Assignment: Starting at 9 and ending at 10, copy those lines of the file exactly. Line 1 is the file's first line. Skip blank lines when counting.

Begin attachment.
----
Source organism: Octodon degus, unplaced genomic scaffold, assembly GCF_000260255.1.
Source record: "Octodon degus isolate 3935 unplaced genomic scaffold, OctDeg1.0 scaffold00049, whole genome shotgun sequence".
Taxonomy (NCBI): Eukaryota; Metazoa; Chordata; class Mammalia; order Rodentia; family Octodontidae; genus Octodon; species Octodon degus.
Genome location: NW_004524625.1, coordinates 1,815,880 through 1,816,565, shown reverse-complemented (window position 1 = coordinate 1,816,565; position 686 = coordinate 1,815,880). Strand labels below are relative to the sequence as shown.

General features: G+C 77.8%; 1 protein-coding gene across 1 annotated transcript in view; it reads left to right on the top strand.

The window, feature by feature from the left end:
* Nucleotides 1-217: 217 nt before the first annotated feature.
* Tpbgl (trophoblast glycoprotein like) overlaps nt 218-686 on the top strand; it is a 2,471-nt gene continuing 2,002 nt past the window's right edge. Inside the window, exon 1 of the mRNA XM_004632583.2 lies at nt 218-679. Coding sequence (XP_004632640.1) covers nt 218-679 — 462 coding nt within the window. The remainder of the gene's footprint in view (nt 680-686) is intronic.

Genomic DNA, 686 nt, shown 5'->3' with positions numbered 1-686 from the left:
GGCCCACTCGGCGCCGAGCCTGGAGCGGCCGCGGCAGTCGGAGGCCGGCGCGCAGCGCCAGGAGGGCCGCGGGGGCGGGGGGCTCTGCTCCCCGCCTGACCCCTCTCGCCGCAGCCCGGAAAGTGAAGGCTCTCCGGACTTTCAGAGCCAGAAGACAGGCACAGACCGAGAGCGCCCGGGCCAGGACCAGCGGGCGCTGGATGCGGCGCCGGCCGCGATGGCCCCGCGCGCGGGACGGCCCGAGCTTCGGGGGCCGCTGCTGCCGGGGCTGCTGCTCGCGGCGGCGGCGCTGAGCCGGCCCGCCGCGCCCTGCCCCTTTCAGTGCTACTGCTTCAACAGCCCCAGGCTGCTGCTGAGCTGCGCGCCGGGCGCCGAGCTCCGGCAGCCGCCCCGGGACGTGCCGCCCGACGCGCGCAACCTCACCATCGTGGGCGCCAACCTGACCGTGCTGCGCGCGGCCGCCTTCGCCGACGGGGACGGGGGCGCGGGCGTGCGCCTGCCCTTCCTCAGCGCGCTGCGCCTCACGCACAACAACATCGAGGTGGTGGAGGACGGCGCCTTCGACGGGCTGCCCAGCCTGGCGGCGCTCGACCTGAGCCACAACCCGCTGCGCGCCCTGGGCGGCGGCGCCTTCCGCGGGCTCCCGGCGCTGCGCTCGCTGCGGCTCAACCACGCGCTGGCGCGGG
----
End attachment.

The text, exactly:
Genomic DNA, 686 nt, shown 5'->3' with positions numbered 1-686 from the left:
GGCCCACTCGGCGCCGAGCCTGGAGCGGCCGCGGCAGTCGGAGGCCGGCGCGCAGCGCCAGGAGGGCCGCGGGGGCGGGGGGCTCTGCTCCCCGCCTGACCCCTCTCGCCGCAGCCCGGAAAGTGAAGGCTCTCCGGACTTTCAGAGCCAGAAGACAGGCACAGACCGAGAGCGCCCGGGCCAGGACCAGCGGGCGCTGGATGCGGCGCCGGCCGCGATGGCCCCGCGCGCGGGACGGCCCGAGCTTCGGGGGCCGCTGCTGCCGGGGCTGCTGCTCGCGGCGGCGGCGCTGAGCCGGCCCGCCGCGCCCTGCCCCTTTCAGTGCTACTGCTTCAACAGCCCCAGGCTGCTGCTGAGCTGCGCGCCGGGCGCCGAGCTCCGGCAGCCGCCCCGGGACGTGCCGCCCGACGCGCGCAACCTCACCATCGTGGGCGCCAACCTGACCGTGCTGCGCGCGGCCGCCTTCGCCGACGGGGACGGGGGCGCGGGCGTGCGCCTGCCCTTCCTCAGCGCGCTGCGCCTCACGCACAACAACATCGAGGTGGTGGAGGACGGCGCCTTCGACGGGCTGCCCAGCCTGGCGGCGCTCGACCTGAGCCACAACCCGCTGCGCGCCCTGGGCGGCGGCGCCTTCCGCGGGCTCCCGGCGCTGCGCTCGCTGCGGCTCAACCACGCGCTGGCGCGGG